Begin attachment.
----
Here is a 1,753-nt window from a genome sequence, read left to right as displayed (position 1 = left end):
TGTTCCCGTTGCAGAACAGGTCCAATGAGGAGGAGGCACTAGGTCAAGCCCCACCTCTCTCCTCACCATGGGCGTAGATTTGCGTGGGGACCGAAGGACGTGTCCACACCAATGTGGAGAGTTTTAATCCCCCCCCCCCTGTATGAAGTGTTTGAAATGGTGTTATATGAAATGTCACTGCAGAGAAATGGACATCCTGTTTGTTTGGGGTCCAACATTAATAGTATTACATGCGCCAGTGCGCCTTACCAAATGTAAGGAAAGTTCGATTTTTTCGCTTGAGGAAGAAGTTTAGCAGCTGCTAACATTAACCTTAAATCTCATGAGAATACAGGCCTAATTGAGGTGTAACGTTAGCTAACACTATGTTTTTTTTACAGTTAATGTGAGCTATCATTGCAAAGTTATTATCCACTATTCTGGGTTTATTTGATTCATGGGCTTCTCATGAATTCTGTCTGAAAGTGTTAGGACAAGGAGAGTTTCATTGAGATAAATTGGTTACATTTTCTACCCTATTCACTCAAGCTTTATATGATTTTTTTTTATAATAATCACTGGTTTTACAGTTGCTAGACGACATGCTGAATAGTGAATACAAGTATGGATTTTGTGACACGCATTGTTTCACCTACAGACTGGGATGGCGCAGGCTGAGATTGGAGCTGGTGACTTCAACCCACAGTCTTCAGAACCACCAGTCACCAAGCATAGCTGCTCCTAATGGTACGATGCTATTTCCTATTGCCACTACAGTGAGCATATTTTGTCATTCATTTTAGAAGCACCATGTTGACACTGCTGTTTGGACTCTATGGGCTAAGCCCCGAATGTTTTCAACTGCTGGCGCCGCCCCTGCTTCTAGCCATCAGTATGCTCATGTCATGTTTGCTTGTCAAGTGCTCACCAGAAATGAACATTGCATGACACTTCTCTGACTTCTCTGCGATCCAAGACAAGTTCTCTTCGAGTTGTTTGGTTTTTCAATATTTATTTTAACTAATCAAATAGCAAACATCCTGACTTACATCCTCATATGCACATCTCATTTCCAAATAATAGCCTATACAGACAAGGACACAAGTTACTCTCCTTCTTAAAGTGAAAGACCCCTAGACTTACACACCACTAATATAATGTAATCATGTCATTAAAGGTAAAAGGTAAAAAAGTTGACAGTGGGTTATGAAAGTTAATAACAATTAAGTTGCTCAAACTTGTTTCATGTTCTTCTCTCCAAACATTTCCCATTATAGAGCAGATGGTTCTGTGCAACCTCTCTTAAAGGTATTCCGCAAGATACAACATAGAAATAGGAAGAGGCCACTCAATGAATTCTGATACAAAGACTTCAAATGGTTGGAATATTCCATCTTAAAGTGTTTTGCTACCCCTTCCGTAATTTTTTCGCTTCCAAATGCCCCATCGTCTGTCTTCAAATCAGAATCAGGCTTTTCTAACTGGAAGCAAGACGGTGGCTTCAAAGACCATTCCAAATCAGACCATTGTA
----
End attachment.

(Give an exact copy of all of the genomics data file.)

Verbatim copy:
Here is a 1,753-nt window from a genome sequence, read left to right as displayed (position 1 = left end):
TGTTCCCGTTGCAGAACAGGTCCAATGAGGAGGAGGCACTAGGTCAAGCCCCACCTCTCTCCTCACCATGGGCGTAGATTTGCGTGGGGACCGAAGGACGTGTCCACACCAATGTGGAGAGTTTTAATCCCCCCCCCCCTGTATGAAGTGTTTGAAATGGTGTTATATGAAATGTCACTGCAGAGAAATGGACATCCTGTTTGTTTGGGGTCCAACATTAATAGTATTACATGCGCCAGTGCGCCTTACCAAATGTAAGGAAAGTTCGATTTTTTCGCTTGAGGAAGAAGTTTAGCAGCTGCTAACATTAACCTTAAATCTCATGAGAATACAGGCCTAATTGAGGTGTAACGTTAGCTAACACTATGTTTTTTTTACAGTTAATGTGAGCTATCATTGCAAAGTTATTATCCACTATTCTGGGTTTATTTGATTCATGGGCTTCTCATGAATTCTGTCTGAAAGTGTTAGGACAAGGAGAGTTTCATTGAGATAAATTGGTTACATTTTCTACCCTATTCACTCAAGCTTTATATGATTTTTTTTTATAATAATCACTGGTTTTACAGTTGCTAGACGACATGCTGAATAGTGAATACAAGTATGGATTTTGTGACACGCATTGTTTCACCTACAGACTGGGATGGCGCAGGCTGAGATTGGAGCTGGTGACTTCAACCCACAGTCTTCAGAACCACCAGTCACCAAGCATAGCTGCTCCTAATGGTACGATGCTATTTCCTATTGCCACTACAGTGAGCATATTTTGTCATTCATTTTAGAAGCACCATGTTGACACTGCTGTTTGGACTCTATGGGCTAAGCCCCGAATGTTTTCAACTGCTGGCGCCGCCCCTGCTTCTAGCCATCAGTATGCTCATGTCATGTTTGCTTGTCAAGTGCTCACCAGAAATGAACATTGCATGACACTTCTCTGACTTCTCTGCGATCCAAGACAAGTTCTCTTCGAGTTGTTTGGTTTTTCAATATTTATTTTAACTAATCAAATAGCAAACATCCTGACTTACATCCTCATATGCACATCTCATTTCCAAATAATAGCCTATACAGACAAGGACACAAGTTACTCTCCTTCTTAAAGTGAAAGACCCCTAGACTTACACACCACTAATATAATGTAATCATGTCATTAAAGGTAAAAGGTAAAAAAGTTGACAGTGGGTTATGAAAGTTAATAACAATTAAGTTGCTCAAACTTGTTTCATGTTCTTCTCTCCAAACATTTCCCATTATAGAGCAGATGGTTCTGTGCAACCTCTCTTAAAGGTATTCCGCAAGATACAACATAGAAATAGGAAGAGGCCACTCAATGAATTCTGATACAAAGACTTCAAATGGTTGGAATATTCCATCTTAAAGTGTTTTGCTACCCCTTCCGTAATTTTTTCGCTTCCAAATGCCCCATCGTCTGTCTTCAAATCAGAATCAGGCTTTTCTAACTGGAAGCAAGACGGTGGCTTCAAAGACCATTCCAAATCAGACCATTGTA